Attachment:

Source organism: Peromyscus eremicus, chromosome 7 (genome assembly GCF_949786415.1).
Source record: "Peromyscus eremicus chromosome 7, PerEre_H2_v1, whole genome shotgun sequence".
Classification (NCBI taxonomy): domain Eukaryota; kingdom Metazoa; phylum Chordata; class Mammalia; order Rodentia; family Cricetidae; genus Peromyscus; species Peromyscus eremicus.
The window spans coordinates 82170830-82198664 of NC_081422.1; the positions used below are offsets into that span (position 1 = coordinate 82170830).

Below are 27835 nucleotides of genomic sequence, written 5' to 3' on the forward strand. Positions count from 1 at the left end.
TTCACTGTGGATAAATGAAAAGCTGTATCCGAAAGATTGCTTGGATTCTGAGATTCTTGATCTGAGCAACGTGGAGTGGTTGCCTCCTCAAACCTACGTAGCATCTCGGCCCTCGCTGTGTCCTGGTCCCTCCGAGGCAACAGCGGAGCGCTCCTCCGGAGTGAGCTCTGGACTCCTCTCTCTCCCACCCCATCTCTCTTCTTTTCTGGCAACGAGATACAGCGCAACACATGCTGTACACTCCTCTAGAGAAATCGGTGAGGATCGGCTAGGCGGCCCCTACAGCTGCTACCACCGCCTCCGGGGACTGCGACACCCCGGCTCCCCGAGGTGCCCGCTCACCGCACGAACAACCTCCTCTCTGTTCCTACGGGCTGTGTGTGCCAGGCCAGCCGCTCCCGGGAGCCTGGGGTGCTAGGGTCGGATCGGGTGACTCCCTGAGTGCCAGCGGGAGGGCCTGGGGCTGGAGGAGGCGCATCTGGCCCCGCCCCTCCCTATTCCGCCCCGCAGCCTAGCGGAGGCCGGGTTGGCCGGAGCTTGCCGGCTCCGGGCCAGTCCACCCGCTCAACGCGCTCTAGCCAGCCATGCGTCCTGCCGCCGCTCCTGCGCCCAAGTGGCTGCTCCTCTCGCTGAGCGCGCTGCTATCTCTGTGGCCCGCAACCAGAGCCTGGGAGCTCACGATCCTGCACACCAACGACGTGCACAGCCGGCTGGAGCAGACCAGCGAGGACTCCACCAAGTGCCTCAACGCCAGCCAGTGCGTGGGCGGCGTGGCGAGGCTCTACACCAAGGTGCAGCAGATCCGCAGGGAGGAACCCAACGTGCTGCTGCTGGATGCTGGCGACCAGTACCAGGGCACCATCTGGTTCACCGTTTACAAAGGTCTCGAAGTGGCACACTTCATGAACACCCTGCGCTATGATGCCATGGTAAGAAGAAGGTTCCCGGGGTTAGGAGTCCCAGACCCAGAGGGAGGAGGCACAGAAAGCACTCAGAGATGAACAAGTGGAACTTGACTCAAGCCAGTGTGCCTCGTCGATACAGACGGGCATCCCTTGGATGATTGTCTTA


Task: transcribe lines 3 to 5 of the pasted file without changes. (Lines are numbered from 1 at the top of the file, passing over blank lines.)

Classification (NCBI taxonomy): domain Eukaryota; kingdom Metazoa; phylum Chordata; class Mammalia; order Rodentia; family Cricetidae; genus Peromyscus; species Peromyscus eremicus.
The window spans coordinates 82170830-82198664 of NC_081422.1; the positions used below are offsets into that span (position 1 = coordinate 82170830).

Below are 27835 nucleotides of genomic sequence, written 5' to 3' on the forward strand. Positions count from 1 at the left end.